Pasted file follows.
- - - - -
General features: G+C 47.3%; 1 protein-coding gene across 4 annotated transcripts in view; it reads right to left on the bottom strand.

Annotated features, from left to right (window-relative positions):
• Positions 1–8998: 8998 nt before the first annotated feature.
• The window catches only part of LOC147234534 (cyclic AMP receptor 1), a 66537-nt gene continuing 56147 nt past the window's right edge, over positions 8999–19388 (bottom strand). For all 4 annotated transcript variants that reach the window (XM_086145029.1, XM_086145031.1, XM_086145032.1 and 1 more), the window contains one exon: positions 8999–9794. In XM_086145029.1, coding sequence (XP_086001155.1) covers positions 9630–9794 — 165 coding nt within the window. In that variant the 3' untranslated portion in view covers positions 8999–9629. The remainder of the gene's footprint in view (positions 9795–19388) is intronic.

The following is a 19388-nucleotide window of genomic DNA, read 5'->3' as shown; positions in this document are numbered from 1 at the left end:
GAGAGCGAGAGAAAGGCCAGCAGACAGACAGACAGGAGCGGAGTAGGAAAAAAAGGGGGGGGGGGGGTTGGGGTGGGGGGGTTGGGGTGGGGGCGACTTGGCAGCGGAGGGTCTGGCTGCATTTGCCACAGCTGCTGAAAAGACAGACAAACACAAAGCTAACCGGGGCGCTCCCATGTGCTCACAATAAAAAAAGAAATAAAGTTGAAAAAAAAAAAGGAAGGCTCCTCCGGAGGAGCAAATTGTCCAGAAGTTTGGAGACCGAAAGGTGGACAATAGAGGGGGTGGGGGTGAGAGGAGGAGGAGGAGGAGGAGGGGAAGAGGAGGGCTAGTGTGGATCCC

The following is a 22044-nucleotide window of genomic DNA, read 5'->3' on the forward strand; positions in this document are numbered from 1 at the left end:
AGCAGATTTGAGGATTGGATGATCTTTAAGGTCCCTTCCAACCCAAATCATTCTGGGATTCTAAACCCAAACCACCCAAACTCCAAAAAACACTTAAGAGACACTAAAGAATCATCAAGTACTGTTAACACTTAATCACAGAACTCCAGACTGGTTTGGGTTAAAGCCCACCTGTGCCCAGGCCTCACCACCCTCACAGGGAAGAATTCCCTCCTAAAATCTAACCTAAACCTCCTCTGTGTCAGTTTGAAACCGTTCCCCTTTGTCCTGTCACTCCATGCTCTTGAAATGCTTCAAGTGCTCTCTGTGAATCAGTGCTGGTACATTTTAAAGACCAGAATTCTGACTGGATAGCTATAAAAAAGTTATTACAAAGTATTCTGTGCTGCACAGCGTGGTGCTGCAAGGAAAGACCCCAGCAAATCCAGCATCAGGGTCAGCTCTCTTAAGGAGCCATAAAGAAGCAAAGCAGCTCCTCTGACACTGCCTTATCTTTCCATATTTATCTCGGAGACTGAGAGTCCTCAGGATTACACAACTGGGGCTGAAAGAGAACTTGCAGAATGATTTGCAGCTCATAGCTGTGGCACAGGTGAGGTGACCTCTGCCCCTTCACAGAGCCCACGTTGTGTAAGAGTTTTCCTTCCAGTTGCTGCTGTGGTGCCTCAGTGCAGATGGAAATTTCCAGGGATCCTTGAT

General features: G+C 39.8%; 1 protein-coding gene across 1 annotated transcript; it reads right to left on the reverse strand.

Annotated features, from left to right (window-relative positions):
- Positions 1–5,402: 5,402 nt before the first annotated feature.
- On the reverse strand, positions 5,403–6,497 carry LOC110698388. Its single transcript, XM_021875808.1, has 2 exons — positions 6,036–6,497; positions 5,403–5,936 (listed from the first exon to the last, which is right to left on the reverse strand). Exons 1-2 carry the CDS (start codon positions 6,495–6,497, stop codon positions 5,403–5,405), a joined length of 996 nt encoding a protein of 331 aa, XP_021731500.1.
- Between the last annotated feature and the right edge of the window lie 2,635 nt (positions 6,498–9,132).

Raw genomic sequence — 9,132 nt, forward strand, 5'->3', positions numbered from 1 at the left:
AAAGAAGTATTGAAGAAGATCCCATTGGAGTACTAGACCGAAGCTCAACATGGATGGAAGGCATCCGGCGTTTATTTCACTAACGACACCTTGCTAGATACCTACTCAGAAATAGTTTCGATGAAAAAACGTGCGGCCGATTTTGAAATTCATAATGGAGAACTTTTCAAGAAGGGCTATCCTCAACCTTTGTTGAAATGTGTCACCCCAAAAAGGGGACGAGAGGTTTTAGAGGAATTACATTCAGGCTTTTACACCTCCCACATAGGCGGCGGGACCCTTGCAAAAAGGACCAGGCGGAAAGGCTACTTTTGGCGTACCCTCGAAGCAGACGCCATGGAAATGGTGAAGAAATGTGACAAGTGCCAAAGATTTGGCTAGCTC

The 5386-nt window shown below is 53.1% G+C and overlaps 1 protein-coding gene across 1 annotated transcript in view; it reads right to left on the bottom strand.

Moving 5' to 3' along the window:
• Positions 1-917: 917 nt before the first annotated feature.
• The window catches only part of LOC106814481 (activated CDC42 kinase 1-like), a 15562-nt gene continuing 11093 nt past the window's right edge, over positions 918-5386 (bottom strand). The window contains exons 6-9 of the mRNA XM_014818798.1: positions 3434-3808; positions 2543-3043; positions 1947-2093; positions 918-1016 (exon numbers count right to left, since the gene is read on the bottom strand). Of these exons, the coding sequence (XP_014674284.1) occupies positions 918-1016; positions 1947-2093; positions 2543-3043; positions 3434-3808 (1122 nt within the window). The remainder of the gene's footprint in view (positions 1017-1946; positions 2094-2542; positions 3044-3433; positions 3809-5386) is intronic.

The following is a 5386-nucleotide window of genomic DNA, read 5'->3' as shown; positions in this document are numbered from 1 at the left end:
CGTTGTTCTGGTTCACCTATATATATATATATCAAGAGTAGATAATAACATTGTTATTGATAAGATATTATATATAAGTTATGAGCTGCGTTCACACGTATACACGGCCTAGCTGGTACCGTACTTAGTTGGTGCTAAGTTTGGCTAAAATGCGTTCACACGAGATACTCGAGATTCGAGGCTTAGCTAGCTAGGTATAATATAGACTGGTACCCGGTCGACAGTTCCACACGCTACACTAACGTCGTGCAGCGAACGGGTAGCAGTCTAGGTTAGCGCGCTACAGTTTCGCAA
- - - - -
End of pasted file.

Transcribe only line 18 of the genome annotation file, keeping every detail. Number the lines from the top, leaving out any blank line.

• Positions 1-917: 917 nt before the first annotated feature.